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Financial Turbulence

Eakinomics: Financial Turbulence

Yesterday was a choppy day for financial markets. The S&P dropped 3.3 percent (95 points), the Dow fell 3.2 percent (832 points), and the Nasdaq was down 4.1 percent (316 points). The obvious questions is: Why?

I have no idea.

But there are two observations that I think are relevant. Lots of observers pointed to fears of higher interest rates and higher inflation. That explanation is a bit hard to swallow as the Fed has indicated that it would normalize interest rates for a long time; thus, higher rates should come as no surprise. And there was no real news on an uptick in inflation. But if there was evidence of inflation rising more rapidly and sooner than expected, then everyone should be rooting for higher interest rates to contain the rise and, thus, extend the expansion.

The second observation is that financial markets are not the real economy. The real economy looks quite solid: Jobs and income are growing, and business fixed investment continues to support the expansion. The outlook for 2018 and 2019 did not not change significantly yesterday. To the extent there have been negative developments in the fundamentals, they come in three forms. The first is ongoing events in the tech sector — in this case, a Google data breach — portend intrusive, hasty, and counterproductive regulatory intervention. The second is the growing evidence that the China tariffs are not a temporary feature of the economic landscape, but rather a more permanent anti-growth fixture.

The third is higher oil prices. Yesterday, Brent oil contracts closed at $82.60 per barrel and West Texas Intermediate ended at $72.63. These prices are more than 30 percent above what the federal Energy Information Administration (EIA) anticipated in January, and likely are having a modest negative impact on growth. As laid out by AAF’s Phil Rossetti, you cannot explain this increase only by more rapid global economic growth; indeed the International Monetary Fund recently downgraded the outlook for global growth. Instead, the problem lies on the supply side of the oil market. Naturally, one is tempted to blame the OPEC cartel, but that is not the whole story. Instead, pipeline congestion in Canada (caused by political challenges) is likely a significant underlying cause of constrained supply and higher oil prices.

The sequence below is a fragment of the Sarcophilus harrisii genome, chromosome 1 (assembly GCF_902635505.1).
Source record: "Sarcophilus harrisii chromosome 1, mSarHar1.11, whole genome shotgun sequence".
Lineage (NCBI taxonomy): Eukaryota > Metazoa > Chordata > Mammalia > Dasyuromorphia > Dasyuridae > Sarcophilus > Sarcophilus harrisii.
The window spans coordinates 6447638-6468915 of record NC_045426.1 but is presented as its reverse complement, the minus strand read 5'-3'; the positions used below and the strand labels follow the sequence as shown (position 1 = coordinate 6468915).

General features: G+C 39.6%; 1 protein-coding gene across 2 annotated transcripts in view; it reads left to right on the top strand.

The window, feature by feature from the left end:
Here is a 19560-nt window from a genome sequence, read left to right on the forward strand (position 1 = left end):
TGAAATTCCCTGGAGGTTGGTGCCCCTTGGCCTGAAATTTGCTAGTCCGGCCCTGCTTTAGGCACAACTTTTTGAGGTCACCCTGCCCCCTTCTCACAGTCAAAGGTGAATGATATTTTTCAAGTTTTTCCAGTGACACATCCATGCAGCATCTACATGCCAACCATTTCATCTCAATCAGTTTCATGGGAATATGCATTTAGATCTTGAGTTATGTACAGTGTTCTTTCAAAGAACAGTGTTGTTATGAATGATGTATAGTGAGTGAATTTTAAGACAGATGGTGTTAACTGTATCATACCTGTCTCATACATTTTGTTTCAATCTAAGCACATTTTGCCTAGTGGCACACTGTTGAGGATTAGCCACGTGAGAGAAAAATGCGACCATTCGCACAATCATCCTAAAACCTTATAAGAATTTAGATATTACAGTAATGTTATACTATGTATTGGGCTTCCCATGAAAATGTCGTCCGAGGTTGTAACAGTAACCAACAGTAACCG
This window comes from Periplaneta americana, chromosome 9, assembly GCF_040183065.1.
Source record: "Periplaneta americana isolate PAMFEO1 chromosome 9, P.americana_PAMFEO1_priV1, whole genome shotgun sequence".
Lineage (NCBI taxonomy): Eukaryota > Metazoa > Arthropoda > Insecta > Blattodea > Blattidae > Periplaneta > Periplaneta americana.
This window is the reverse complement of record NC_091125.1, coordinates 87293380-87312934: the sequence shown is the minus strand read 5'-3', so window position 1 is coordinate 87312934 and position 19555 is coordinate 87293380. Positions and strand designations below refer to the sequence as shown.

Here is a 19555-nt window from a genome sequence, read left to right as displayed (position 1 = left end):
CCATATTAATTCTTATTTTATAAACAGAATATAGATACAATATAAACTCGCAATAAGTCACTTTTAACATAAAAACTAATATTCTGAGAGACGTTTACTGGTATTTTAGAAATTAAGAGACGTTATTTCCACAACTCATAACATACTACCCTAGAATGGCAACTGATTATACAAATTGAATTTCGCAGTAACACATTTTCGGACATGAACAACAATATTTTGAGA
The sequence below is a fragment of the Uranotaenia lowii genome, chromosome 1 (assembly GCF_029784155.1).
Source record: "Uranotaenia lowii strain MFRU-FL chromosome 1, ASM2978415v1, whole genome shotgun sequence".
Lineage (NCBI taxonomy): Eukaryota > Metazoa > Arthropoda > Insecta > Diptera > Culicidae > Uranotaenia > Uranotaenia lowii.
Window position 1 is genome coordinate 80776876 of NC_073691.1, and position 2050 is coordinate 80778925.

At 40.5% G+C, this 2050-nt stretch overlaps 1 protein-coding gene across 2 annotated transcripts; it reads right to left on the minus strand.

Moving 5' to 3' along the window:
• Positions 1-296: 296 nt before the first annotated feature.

Even more important, the U.S. market is responding. EIA’s highlights from this month’s Short Term Energy Outlook states, “U.S. crude oil production averaged 11.1 million barrels per day (b/d) in September, up slightly from August levels. EIA forecasts that U.S. crude oil production will average 10.7 million b/d in 2018, up from 9.4 million b/d in 2017, and will average 11.8 million b/d in 2019.”

In short, the only near-term threats in the real economy are the potential for anti-growth policy. Financial market turbulence will come and go, but focus should remain on policies that support the fundamentals of real economic growth.

Disclaimer

Fact of the Day

Next year, over 91 percent of Medicare beneficiaries will have 10 or more Medicare Advantage plans to choose from if they elect to enroll in the program—up from 86 percent this year.